Re: Discussion of EVI's Concept of the Ideal

From: Andy Blunden (
Date: Thu May 13 2004 - 02:01:32 PDT

Well, I'm a great fan of Ilyenkov. This article was a turning point for me.
While I think he is innovating in using the word "ideal," in the way he
does, I think Ilyenkov was deliberately aiming at the Stalinised version of
"historical determinism" which relegates all human agency to the Party and
its Great Helmsman. The counter-attack calling Ilyenkov an "idealist" was
just the result he would have been looking for.

That is I see his move in terms of a nod to Thesis On Feuerbach #1.

Virtually all my writing over the past few years is hinged around this
idea. I don't see Ilyenkov as dealing with an ontological problem. The
issue of subject-object is an issue of human agency not images being
reflected in a mirror. That's why I remarked in a side-discussion with Dot
Robbins (bless your heart Dot!) that I really didn't like the way Vygotsky
used the "mirror" metaphor so beloved by Lenin.

My current writing

relies heavily on Ilyenkov. Actually, I think this discussion is somewhat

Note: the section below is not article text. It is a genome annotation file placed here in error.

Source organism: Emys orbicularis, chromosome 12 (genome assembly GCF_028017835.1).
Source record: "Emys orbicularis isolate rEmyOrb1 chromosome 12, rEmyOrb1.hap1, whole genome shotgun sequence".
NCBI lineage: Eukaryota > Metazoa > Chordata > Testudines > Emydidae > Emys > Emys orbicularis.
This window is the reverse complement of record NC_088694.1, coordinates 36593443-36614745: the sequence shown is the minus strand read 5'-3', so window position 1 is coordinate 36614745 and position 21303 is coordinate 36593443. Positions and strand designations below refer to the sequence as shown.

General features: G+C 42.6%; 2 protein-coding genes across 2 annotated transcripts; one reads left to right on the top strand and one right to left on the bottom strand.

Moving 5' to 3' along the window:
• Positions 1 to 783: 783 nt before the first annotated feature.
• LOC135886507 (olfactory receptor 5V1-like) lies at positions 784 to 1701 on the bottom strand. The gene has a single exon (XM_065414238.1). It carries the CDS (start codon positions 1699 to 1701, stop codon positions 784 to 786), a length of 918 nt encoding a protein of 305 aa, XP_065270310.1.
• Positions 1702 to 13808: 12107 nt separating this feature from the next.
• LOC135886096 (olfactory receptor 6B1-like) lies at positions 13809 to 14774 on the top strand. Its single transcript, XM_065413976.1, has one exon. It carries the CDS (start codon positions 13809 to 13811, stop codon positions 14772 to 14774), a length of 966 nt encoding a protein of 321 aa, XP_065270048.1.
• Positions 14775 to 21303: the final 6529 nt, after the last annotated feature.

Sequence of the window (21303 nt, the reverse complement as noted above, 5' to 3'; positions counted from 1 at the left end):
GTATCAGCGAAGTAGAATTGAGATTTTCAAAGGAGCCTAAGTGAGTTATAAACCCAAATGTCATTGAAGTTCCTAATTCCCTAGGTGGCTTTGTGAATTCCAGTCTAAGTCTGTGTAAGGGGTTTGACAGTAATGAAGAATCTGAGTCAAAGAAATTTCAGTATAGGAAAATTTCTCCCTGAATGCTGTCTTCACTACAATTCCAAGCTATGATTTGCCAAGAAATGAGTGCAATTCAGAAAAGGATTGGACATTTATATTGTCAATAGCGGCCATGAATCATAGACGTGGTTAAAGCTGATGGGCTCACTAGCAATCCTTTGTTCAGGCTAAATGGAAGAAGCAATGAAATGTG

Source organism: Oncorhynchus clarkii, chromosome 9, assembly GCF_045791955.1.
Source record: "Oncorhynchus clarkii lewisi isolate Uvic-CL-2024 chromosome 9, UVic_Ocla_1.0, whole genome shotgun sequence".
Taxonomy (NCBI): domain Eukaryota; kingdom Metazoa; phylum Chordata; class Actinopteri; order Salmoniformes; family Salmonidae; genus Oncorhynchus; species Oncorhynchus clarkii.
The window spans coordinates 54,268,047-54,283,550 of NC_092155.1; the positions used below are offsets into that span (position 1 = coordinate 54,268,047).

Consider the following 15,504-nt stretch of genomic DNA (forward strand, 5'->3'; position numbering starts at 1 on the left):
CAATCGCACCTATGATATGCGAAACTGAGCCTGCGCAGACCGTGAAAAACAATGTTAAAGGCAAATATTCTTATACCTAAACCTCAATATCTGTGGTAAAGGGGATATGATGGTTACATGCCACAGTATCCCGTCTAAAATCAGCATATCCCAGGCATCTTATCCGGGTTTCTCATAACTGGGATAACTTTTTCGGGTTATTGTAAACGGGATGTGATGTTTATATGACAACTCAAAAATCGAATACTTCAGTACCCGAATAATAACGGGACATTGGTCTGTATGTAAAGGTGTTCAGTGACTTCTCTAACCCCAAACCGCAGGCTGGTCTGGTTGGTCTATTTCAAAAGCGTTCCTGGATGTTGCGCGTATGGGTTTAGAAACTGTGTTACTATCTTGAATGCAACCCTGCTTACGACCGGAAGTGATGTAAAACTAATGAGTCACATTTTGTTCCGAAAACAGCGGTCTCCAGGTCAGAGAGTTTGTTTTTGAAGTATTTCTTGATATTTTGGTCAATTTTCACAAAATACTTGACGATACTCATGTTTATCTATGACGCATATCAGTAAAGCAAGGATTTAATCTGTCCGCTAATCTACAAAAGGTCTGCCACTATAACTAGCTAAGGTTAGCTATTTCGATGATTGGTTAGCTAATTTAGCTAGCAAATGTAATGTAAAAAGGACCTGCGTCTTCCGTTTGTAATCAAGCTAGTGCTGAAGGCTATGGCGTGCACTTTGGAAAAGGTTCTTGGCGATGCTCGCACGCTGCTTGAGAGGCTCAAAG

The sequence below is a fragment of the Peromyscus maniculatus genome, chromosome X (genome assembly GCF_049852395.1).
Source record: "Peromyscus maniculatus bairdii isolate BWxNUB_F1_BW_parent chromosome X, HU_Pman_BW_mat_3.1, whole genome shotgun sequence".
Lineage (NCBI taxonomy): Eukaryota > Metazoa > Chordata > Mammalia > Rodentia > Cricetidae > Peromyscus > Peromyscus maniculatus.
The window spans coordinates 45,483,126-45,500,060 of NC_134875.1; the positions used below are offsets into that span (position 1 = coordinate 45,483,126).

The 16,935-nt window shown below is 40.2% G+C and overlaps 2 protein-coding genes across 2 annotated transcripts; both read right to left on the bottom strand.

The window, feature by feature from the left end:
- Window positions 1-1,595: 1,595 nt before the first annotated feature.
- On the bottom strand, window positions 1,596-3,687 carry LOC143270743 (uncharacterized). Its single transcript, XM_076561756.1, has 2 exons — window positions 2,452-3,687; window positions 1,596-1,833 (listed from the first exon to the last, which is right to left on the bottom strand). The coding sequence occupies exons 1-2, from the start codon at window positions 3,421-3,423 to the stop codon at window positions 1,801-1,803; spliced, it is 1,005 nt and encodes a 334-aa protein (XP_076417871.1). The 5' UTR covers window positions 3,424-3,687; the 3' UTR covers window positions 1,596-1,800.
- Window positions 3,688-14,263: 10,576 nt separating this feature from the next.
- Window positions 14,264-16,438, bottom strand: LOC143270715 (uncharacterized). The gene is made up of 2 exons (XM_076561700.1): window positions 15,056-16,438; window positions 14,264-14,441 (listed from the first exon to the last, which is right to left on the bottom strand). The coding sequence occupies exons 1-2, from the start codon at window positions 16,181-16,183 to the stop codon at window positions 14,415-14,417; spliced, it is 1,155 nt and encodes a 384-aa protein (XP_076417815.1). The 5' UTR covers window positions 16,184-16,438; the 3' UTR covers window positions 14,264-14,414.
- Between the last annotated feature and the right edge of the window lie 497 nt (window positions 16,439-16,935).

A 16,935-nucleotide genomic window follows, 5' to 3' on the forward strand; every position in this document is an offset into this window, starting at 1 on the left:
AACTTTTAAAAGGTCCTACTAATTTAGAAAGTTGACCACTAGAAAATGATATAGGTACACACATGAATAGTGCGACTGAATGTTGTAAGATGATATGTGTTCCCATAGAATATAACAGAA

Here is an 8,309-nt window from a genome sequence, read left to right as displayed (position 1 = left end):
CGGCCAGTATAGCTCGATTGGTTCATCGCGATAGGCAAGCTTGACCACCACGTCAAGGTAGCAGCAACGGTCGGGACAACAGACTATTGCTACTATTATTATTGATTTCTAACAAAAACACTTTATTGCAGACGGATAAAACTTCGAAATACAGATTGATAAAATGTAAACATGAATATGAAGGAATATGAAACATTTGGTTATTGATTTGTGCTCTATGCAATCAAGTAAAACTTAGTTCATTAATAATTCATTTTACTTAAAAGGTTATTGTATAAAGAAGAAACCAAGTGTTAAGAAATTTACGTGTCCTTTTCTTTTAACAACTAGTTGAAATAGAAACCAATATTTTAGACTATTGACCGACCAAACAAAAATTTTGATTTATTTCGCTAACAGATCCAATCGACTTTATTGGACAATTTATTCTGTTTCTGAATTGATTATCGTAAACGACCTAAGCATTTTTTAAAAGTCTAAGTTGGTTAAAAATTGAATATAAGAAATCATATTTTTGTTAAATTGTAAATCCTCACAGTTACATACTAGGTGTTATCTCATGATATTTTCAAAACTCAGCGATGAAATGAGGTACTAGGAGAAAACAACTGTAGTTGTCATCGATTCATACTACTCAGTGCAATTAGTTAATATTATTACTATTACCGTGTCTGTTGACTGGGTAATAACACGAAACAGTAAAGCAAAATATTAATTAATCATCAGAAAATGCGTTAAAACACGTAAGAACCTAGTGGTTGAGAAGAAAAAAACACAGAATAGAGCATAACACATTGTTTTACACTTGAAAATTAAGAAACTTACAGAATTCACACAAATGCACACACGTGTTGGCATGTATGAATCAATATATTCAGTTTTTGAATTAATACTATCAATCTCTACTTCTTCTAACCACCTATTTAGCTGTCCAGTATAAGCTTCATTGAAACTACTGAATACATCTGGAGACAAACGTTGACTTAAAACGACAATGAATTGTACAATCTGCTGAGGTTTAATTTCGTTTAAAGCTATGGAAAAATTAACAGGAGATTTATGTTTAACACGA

like the one on Leontyev vs. Vygotsky on "activity." I think Leontyev's
notion is a better one, but I wouldn't like to counterpose it to Vygotsky.


At 01:31 AM 13/05/2004 -0700, you wrote:
>Well said, Andy.
>Have you written on this issue of the ideal?
>- Steve
>Andy Blunden wrote:
>>I think that Ilyenkov clarifies and develops what was only partially
>>developed and "hesitant" in Marx. In Chapter 3 of Capital Marx says:
>>"The price or money-form of commodities is, like their form of value
>>generally, a form quite distinct from their palpable bodily form; it is,
>>therefore, a purely ideal or mental form."
>>and he later contrasts price and value in a way that does not allow us to
>>say that Marx saw money as an objective ideal as Ilyenkov does. He uses
>>"ideal" in Capital on several occasions in the way engineers talk about
>>equations as "just ideal" in contrast to real behgaviour. I would venture
>>to say that Marx was not able to go as far as Ilyenkov at an historical
>>time when a "life force" was still being posited as the cause of body
>>temperature and the memory of Hegel's Geist was still very fresh.
>>Personally I find Ilyenkov's extension of the Marx's idea valid and
>>appropriate. Marx for example, uses the word "abstract" in just the way
>>that Ilyenkov uses it, but it does appear that he did not go so far as to
>>use the word "ideal" in quite that way.

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